Sunday, November 25, 2012
James Bond will be back.
That’s been the promise moviegoers have been given over the past 50 years at the end of every Bond film dating back to the early days of Sean Connery. The world’s most famous spy is back on the big screen for the 23rd time in Skyfall as MGM studios has finally navigated its way out of a financial abyss. Daniel Craig reprises the role of the British MI6 agent for the third time. His first sip of the Martini came in 2006, when the series was re-booted and left the audience happily shaken and stirred for the future of the franchise.
The producers wisely tapped into the original and realistic Ian Fleming source material. Gone was the fanciful turn that was beginning to embody the Brosnan films. The studio scored a major box office hit with Casino Royale and continued in 2008 with the somewhat disappointing Quantum of Solace.
Let’s just say, the four year wait was more than worth it.
In Skyfall we see a Bond, especially since he earned his double-o status in Royale, far more polished if not a bit weary from the realities of the job. He’s teamed with a fellow agent, Eve, who are both in pursuit of a terrorist(s) who has acquired a hard drive containing the names of MI6 operatives inbedded in terrorist organizations globally. This may not be an entirely original premise as I’m sure Tom Cruises’ Ethan Hunt would raise an eyebrow to this, however it works for Skyfall and leads into one of the best opening Bond scenes to date.
Sam Mendes, who directed Craig in Road to Perdition, has created not just a stand-alone Bond film with Skyfall but a Bond film that pays proper homage to the 50 year history of the franchise with many alluding references to previous themes of redemption to the joy that is the Bond Aston Martin. In fact I would consider Casino Royale as the much needed re-boot of Bond with Quantum of Solace transitioning him past the personal loss of Vesper Lynd with Skyfall bringing him back full circle to the roots of his character – both figuratively and literally as Skyfall just so happens to be Bond’s childhood home.
One of the reasons for EON’s reboot of the franchise was the fact that they felt it was headed into a more unrealistic slightly video game-esque genre. And with Pierce Brosnan getting up in age and no longer under contract, producers Barbara Broccoli and Michael G. Wilson decided to go in a different direction casting a younger Bond and stripping the character of its previous fanciful turns, i.e. no more crazy Q gadgets and an almost complete lack of humor.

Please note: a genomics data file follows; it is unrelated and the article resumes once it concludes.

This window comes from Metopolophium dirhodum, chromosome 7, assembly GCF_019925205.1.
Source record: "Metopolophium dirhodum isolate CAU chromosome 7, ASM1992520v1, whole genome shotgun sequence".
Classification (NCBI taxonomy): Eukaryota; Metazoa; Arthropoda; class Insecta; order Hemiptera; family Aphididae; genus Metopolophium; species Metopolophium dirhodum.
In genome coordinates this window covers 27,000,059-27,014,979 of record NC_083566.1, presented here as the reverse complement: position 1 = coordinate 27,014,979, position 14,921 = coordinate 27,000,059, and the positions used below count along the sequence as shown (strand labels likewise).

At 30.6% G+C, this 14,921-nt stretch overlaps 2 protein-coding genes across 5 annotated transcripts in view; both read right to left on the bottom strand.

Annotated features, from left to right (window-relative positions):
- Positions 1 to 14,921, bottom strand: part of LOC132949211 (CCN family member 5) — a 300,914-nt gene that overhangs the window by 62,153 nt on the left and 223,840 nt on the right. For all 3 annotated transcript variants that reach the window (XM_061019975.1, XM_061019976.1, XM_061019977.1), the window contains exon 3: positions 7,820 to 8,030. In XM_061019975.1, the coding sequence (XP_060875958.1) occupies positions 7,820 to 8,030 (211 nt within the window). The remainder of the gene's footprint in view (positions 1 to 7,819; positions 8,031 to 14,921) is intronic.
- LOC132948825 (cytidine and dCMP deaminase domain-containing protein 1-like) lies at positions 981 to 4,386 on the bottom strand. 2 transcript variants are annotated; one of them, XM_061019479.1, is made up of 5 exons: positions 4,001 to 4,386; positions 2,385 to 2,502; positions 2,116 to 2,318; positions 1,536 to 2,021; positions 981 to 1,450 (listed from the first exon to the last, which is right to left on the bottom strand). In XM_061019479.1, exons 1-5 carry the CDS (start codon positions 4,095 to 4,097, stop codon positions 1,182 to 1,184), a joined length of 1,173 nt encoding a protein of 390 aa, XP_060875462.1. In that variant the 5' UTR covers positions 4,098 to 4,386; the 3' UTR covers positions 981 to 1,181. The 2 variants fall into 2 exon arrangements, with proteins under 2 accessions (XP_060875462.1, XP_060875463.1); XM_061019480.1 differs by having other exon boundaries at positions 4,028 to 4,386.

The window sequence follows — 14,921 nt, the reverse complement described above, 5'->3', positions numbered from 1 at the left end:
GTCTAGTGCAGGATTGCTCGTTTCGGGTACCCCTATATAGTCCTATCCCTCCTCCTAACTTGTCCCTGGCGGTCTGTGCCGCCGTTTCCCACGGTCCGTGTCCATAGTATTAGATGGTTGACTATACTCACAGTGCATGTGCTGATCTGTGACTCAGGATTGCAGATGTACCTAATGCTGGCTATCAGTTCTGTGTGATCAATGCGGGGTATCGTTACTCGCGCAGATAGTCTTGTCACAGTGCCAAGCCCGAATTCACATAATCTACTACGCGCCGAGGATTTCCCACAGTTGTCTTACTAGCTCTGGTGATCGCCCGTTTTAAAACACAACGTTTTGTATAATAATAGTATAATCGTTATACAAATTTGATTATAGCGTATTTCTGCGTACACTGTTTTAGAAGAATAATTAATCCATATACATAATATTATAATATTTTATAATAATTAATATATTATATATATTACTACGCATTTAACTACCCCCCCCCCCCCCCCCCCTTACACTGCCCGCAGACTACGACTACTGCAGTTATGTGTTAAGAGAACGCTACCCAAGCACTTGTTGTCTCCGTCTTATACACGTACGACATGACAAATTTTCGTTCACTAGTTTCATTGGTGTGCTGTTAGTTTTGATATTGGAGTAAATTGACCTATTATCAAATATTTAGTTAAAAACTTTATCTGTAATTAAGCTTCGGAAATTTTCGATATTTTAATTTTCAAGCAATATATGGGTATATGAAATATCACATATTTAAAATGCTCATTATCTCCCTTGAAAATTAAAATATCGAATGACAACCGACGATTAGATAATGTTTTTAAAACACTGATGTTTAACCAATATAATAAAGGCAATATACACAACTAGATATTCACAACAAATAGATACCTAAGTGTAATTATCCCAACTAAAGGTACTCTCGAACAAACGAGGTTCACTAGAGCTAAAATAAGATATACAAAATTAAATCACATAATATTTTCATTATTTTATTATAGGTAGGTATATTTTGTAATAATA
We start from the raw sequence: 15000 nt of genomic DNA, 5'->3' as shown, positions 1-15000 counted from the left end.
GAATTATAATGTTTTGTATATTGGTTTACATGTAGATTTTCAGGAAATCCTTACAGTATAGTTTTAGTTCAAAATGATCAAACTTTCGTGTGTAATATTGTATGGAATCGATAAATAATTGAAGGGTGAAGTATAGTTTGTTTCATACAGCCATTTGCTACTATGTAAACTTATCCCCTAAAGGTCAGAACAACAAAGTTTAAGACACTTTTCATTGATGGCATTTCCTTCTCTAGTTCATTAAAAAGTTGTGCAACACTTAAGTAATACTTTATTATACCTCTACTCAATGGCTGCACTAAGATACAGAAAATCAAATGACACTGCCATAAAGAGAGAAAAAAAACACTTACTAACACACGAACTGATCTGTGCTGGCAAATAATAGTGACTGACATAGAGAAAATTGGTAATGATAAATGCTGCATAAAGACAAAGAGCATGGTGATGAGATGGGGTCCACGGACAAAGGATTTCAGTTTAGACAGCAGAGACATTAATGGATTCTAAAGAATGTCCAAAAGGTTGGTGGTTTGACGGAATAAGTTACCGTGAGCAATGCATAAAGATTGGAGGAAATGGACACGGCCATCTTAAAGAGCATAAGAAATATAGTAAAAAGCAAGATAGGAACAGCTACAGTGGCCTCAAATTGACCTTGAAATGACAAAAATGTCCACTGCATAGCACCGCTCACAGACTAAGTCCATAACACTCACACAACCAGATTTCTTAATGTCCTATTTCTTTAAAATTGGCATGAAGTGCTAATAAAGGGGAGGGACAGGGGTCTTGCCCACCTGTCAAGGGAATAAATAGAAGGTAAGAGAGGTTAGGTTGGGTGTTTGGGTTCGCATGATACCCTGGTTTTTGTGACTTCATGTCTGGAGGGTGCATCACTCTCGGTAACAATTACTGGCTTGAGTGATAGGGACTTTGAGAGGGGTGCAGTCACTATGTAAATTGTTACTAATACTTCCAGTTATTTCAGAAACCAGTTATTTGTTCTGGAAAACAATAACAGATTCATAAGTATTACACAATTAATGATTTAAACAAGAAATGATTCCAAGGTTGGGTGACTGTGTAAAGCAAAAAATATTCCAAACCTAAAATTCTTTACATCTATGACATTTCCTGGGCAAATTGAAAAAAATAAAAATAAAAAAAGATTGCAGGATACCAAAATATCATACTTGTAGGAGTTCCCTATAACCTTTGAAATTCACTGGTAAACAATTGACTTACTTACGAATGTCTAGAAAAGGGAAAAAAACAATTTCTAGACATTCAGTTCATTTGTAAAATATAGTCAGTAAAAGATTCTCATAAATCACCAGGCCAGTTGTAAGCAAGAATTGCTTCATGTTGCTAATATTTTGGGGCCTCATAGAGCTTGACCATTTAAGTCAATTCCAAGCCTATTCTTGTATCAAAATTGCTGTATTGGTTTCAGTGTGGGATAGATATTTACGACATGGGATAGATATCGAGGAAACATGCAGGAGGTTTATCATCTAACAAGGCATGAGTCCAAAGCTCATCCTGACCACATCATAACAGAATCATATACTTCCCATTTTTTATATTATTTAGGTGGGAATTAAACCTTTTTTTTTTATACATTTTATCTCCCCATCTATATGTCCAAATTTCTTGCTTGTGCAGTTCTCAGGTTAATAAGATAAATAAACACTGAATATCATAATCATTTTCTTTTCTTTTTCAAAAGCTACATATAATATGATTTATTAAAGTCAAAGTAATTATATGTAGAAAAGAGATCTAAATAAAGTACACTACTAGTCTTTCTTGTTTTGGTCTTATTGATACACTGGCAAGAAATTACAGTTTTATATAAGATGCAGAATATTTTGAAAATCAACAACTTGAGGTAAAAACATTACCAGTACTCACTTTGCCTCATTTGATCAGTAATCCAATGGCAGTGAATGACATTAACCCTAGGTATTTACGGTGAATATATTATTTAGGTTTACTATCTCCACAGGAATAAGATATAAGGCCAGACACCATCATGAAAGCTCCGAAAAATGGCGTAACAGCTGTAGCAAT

In both cases the producers took it too far and in Quantum of Solace you would be hard pressed not to assume you were watching a Jason Bourne film and not Bond. Mendes and the producers finally realized this and while they have remained true to re-booting Bond, Skyfall does put a smile on the faces of long time Bond fans.
Once again Q branch is resurrected and this time around Q is played by Ben Whishaw. He’s incredibly young, cocky and the perfect Yin to Bond’s Yang. No pun intended there, really. The sly and comedic repertoire between he and Bond are part of what made these films so fun and to see it back in the franchise and done this way was enjoyable.
Judi Dench returns for the seventh time as the head of MI6, M. Beyond bringing obvious gravitas and weight to the film, Dench’s’ M, referred to by her aides and agents as ‘Mum’, is about as close to a mother Bond has had. And without giving away too many spoilers let’s just say at the end of Skyfall, that feeling is more than shown and appreciated by Bond.
Ralph Fiennes joins the cast as Gareth Mallory, a minister in the PM’s cabinet who’s essentially M’s boss, and with the loss of the hard drive, is intent on seeing M sent out to pasture. Again without giving too much away, it’s safe to assume we’ll be seeing Mr. Mallory again in future Bond films.
It’s not really a spoiler to mention that Javier Bardem plays the baddie – Silva. There’s something about Bond villains that either puts them in the forgettable category or the infamous category.
Bardem’s acting chops clearly put him in the latter. You can see that Bardem really relished this role and while there were times he came awfully close to camping it up, he kept it just creepy enough to keep it in check. The scene where he meets Bond for the first time turns into the most uncomfortable yet amusing seduction scene ever in a Bond film. Yes, a seduction scene.
Skyfall centers on the relationships between Bond, M and Sliva and how they all interconnect with each other. Silva is looking to kill M for some past indiscretion and Bond acknowledges the ‘Mum’ relationship that he has with her and takes it upon himself to protect her. The writers and Mendes do a remarkable job at giving the audience a view into Bond’s history unlike any we’ve seen in previous films.
The ending will leave you shaken and stirred that the future of Bond is now firmly re-booted and re-set properly and fully. Bond once again can laugh at himself and the audience can once again feel the future for this iconic character is set to go, even when the ending credits come and tell us, he’ll be back.